If the only problem your system has is the automatic rollover to the year 2000 (if it wants to go to 1900 instead) this program should be able to help. If your computer was on at midnight on December 31, 1999, the Real Time Clock (RTC) inside would have gone to 1900, but DOS and Windows keep track of their own time, so you probably wouldn't have noticed, much less been affected, until the next time the system was rebooted (powered off then on again). If your system was turned off at that time, the RTC will still have gone to 1900.
Regardless of being on or off when the new millennium rolled around, the next time you booted the system, the motherboard BIOS would have found the year 1900 in your RTC and mistakenly converted it to 1980. When DOD-Y2K is in your AUTOEXEC.BAT file, it will notice such a date error and put up a warning screen, explaining the problem, and allowing you to correct the date before booting continues. DOD-Y2K won't "fix" the RTC or BIOS, and won't handle incorrect leap year problems if your system is susceptible to them, but staying in the right year each time you turn the system on would certainly help your situation. This free program beats buying a new motherboard right now, but even a new motherboard that is Y2K compliant can still have the CMOS clock reset to a bogus year.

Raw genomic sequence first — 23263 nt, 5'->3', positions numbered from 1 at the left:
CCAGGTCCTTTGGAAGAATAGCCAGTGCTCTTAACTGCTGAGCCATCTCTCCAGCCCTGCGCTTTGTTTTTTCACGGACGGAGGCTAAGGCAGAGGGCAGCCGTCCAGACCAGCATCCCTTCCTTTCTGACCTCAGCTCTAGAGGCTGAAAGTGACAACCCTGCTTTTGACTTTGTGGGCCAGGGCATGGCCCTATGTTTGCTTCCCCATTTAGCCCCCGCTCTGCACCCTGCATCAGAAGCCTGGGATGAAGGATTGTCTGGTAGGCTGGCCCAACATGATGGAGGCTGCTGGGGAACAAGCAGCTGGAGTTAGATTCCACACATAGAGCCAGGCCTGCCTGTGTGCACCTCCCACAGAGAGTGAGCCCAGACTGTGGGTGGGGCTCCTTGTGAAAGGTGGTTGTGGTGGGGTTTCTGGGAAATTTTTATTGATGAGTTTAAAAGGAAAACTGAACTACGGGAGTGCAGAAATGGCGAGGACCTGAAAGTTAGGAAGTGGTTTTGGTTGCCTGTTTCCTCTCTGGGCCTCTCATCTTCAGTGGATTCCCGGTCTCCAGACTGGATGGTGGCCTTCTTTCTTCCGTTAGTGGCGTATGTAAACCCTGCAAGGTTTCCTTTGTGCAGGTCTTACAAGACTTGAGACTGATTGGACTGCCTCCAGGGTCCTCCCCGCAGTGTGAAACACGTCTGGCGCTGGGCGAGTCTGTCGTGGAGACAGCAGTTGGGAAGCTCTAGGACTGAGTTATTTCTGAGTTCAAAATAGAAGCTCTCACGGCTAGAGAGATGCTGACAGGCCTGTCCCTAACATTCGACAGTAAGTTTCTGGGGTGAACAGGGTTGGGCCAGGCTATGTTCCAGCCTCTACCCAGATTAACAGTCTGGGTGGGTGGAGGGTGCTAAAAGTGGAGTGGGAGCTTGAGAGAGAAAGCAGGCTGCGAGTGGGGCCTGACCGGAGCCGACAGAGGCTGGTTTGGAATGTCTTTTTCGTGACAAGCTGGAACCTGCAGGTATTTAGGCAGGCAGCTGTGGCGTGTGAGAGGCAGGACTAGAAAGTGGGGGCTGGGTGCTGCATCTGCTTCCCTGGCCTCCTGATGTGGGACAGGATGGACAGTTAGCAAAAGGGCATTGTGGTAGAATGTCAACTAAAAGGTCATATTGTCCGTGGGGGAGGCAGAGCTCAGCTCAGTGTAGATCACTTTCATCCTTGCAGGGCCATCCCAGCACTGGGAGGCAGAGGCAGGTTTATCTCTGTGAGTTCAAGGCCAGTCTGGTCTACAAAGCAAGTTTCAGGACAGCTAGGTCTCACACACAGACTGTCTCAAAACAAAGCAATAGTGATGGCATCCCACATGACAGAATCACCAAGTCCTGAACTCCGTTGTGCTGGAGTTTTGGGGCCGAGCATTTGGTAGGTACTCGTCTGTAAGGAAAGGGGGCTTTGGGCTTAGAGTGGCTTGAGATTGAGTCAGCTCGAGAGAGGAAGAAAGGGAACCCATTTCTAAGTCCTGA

"Did you say it's free?"